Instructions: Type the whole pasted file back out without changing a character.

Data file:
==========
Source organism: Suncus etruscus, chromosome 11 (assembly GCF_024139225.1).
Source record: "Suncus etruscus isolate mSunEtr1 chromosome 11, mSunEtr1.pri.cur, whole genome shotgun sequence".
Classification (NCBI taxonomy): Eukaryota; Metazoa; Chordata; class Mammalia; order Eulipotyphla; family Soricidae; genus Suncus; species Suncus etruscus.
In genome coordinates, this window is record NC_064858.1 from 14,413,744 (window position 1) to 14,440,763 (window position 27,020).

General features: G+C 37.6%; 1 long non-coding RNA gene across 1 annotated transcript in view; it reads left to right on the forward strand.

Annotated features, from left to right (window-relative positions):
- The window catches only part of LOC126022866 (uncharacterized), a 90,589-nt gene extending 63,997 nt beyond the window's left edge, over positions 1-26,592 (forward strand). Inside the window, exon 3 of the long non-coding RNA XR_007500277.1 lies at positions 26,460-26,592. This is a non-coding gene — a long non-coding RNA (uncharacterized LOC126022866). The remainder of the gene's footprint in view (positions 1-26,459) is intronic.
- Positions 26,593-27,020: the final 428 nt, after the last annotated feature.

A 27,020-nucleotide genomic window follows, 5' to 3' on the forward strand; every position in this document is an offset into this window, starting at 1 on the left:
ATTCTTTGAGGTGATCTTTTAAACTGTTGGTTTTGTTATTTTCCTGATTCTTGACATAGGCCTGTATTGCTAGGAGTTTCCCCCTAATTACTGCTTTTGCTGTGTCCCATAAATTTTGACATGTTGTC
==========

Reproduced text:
Source organism: Suncus etruscus, chromosome 11 (assembly GCF_024139225.1).
Source record: "Suncus etruscus isolate mSunEtr1 chromosome 11, mSunEtr1.pri.cur, whole genome shotgun sequence".
Classification (NCBI taxonomy): Eukaryota; Metazoa; Chordata; class Mammalia; order Eulipotyphla; family Soricidae; genus Suncus; species Suncus etruscus.
In genome coordinates, this window is record NC_064858.1 from 14,413,744 (window position 1) to 14,440,763 (window position 27,020).

General features: G+C 37.6%; 1 long non-coding RNA gene across 1 annotated transcript in view; it reads left to right on the forward strand.

Annotated features, from left to right (window-relative positions):
- The window catches only part of LOC126022866 (uncharacterized), a 90,589-nt gene extending 63,997 nt beyond the window's left edge, over positions 1-26,592 (forward strand). Inside the window, exon 3 of the long non-coding RNA XR_007500277.1 lies at positions 26,460-26,592. This is a non-coding gene — a long non-coding RNA (uncharacterized LOC126022866). The remainder of the gene's footprint in view (positions 1-26,459) is intronic.
- Positions 26,593-27,020: the final 428 nt, after the last annotated feature.

A 27,020-nucleotide genomic window follows, 5' to 3' on the forward strand; every position in this document is an offset into this window, starting at 1 on the left:
ATTCTTTGAGGTGATCTTTTAAACTGTTGGTTTTGTTATTTTCCTGATTCTTGACATAGGCCTGTATTGCTAGGAGTTTCCCCCTAATTACTGCTTTTGCTGTGTCCCATAAATTTTGACATGTTGTC